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Figure 1: MinK Modulation of KvLQT1. (A) Two-electrode voltage-clamp recordings from Xenopus oocytes expressing either KvLQT1 (left) or KvLQT1+MinK (right). From a holding potential of −80 mV, oocytes were depolarized for 2 s to test potentials between +60 and −50 mV in 10-mV steps, followed by repolarization to −70 mV for 1 s. (B) Tail currents from oocytes expressing either KvLQT1 (left) or KvLQT1+MinK (right). Tail currents were elicited by a 4-s +40-mV prepulse, followed by repolarization to potentials between −40 and −100 mV in 10-mV steps. (C) Current–voltage relationship for KvLQT1 or KvLQT1+MinK. Currents were recorded after 2-s pulses at the given test potential. Error bars represent SEM (n = 5). (D) Normalized isochronal (t = 2 s) activation curve for five oocytes expressing either KvLQT1 or KvLQT1+MinK. The activation curves were derived from currents elicited by the activation protocol described in A. Experimental data points were fit with the equation 1/[1 + exp(V − V1/2)/k], which gave the following apparent V1/2 and slope factors: for KvLQT1: V1/2 = −27.4 ± 1.1 mV, k = 14.7 ± 0.66; and for KvLQT1+MinK: V1/2app = 29.4 ± 1.7 mV, k = 16.4 ± 1.6. Error bars represent SEM.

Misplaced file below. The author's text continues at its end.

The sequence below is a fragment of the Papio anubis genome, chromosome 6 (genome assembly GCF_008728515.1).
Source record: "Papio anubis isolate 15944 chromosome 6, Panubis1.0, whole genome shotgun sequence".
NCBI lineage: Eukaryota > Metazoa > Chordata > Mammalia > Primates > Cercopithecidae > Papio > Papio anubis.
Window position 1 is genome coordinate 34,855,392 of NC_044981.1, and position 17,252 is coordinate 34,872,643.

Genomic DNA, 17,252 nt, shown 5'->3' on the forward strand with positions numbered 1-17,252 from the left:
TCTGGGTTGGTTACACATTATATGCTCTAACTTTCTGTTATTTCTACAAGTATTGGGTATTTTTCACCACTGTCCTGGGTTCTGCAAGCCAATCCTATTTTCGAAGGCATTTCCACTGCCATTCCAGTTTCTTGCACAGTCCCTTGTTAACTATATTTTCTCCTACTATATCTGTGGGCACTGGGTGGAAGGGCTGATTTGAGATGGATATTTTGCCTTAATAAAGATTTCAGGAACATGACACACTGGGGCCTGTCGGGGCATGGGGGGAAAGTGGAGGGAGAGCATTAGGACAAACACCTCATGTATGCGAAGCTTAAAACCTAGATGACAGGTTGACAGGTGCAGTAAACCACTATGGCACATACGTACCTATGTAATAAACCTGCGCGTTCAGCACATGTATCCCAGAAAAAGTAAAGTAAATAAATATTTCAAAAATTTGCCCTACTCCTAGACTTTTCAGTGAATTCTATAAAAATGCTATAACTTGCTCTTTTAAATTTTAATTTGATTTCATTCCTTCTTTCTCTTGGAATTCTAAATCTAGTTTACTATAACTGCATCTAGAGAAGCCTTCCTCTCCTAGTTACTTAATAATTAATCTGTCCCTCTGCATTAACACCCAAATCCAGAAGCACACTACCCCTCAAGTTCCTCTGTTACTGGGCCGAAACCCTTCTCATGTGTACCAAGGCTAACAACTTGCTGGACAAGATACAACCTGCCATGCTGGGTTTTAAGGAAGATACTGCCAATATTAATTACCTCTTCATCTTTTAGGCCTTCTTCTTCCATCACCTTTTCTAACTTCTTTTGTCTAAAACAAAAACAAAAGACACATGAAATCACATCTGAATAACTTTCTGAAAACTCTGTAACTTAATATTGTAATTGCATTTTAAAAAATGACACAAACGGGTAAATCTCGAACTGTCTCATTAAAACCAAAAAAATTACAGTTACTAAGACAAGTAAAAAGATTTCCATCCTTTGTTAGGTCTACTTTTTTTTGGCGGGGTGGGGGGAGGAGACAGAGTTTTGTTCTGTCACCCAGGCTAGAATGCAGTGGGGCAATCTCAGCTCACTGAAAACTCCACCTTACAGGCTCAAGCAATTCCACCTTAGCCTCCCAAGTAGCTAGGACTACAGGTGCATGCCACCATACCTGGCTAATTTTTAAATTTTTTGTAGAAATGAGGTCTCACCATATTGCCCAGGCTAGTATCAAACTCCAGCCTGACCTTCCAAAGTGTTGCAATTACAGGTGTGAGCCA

Mentions: MinK modulates KvLQT1 gating by slowing activation and removing inactivation. In addition, MinK changes the rectification of KvLQT1 currents, although the mechanism of this is unclear. MinK also modulates KvLQT1 current amplitude by an unknown mechanism that may or may not be dependent on gating. Fig. 1 illustrates the principle effects of MinK on coexpressed KvLQT1 in Xenopus oocytes. Upon depolarization, oocytes expressing KvLQT1 alone exhibit a rapidly activating, slowly deactivating outward potassium current with characteristics similar to previously published data (Fig. 1 A, left; Barhanin et al. 1996; Sanguinetti et al. 1996). KvLQT1 tail currents display a “hook,” indicating that KvLQT1 inactivates to some extent (Fig. 1 B, left; Pusch et al. 1998; Tristani-Firouzi and Sanguinetti 1998). KvLQT1-induced currents exhibit a linear current–voltage relationship from −40 to +60 mV (Fig. 1 C). MinK dramatically modulates KvLQT1 gating, slowing activation (Fig. 1 A, right), removing inactivation (B, right), and shifting the voltage dependence of activation to more positive potentials (D). MinK-modulated currents have three- to fivefold greater current amplitudes than KvLQT1 alone (Fig. 1 C). Understanding how MinK associates with KvLQT1 and identifying subregions involved in gating modulation may provide insight into the mechanism by which MinK modulates KvLQT1.